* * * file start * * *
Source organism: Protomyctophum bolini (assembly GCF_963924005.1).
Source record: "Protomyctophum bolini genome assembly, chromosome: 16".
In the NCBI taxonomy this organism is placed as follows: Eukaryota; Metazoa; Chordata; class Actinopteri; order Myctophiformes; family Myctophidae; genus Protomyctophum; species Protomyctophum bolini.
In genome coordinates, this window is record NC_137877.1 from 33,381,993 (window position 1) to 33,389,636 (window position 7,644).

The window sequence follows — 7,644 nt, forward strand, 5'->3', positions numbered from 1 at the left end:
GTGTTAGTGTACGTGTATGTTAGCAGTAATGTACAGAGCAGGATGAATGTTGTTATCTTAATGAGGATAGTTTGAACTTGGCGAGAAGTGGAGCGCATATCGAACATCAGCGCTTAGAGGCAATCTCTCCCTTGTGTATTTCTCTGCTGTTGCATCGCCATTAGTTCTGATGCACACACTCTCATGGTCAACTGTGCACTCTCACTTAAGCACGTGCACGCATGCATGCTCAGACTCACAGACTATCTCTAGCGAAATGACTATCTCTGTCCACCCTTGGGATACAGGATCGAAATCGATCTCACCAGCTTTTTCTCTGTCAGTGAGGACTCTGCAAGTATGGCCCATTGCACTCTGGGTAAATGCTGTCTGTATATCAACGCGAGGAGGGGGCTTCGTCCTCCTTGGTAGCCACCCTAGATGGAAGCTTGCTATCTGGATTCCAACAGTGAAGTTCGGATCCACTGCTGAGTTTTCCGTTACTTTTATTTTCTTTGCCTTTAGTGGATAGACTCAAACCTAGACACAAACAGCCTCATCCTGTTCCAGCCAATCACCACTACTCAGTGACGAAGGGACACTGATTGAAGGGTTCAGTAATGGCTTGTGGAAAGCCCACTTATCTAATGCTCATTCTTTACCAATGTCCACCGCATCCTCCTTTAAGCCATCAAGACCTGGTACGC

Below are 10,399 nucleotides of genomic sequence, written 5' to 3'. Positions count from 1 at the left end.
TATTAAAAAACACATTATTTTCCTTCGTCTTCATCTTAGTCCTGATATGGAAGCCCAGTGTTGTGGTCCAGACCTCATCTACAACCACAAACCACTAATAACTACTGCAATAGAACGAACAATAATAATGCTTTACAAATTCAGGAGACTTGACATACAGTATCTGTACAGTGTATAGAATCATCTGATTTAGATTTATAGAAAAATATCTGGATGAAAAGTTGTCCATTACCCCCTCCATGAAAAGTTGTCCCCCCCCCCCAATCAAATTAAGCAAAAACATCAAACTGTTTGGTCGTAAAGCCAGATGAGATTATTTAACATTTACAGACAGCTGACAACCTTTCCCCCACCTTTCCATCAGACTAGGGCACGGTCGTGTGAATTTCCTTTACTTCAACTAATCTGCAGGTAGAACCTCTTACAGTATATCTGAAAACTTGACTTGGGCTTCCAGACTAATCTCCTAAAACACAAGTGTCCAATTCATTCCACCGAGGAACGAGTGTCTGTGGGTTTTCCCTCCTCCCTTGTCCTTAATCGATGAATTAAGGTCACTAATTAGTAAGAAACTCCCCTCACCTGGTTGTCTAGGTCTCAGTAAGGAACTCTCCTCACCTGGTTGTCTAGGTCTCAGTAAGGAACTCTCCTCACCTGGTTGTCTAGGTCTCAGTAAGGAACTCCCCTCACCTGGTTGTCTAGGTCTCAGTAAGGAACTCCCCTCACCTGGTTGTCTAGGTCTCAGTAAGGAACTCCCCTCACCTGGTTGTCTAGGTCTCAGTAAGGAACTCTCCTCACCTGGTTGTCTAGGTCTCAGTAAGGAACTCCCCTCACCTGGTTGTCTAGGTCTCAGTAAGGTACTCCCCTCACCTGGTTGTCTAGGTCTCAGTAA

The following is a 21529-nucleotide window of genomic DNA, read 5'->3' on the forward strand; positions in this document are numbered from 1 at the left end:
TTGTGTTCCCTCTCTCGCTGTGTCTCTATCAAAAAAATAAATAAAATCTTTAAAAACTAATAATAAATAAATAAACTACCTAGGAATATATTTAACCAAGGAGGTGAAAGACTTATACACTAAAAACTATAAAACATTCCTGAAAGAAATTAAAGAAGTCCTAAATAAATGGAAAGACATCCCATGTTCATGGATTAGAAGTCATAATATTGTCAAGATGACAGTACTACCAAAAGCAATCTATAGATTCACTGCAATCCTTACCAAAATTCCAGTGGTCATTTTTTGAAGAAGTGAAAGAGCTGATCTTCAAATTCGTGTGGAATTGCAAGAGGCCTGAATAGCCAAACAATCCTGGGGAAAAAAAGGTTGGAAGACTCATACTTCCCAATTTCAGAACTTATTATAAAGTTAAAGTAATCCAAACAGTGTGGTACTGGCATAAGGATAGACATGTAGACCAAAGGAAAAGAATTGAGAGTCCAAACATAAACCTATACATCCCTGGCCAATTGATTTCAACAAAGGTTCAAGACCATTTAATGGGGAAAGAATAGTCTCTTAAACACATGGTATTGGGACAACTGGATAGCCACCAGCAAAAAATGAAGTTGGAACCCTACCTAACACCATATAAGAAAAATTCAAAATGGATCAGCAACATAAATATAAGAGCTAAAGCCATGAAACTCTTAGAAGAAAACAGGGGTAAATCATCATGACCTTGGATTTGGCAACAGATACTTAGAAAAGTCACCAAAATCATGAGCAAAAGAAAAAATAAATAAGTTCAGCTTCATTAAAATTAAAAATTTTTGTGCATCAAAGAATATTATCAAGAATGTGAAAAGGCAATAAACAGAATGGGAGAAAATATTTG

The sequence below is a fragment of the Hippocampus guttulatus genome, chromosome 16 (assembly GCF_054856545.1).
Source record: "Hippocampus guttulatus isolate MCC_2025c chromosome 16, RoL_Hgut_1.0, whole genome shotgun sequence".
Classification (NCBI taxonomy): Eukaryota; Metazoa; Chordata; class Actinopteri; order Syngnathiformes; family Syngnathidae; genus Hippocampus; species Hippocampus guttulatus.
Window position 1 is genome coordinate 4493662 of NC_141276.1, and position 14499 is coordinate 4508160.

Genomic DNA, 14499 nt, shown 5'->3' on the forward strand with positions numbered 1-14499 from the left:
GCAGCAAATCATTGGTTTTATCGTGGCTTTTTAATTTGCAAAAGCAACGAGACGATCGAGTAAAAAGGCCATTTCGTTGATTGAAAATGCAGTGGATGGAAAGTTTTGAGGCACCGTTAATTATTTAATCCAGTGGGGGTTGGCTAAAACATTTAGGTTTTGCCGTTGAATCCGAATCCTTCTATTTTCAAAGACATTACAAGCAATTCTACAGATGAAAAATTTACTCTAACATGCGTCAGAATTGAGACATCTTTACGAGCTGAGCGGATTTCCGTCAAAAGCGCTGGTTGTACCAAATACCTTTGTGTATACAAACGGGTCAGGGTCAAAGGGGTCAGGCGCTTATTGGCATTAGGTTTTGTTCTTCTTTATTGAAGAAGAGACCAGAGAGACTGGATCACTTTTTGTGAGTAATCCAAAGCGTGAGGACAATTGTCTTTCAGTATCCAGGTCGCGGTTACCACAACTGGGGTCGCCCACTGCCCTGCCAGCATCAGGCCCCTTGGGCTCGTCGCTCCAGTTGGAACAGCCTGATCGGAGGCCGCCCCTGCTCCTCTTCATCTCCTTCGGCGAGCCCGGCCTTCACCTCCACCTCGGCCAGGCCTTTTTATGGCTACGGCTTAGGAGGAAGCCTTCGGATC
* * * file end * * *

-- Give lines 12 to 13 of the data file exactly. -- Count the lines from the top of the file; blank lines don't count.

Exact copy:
Source record: "Hippocampus guttulatus isolate MCC_2025c chromosome 16, RoL_Hgut_1.0, whole genome shotgun sequence".
Classification (NCBI taxonomy): Eukaryota; Metazoa; Chordata; class Actinopteri; order Syngnathiformes; family Syngnathidae; genus Hippocampus; species Hippocampus guttulatus.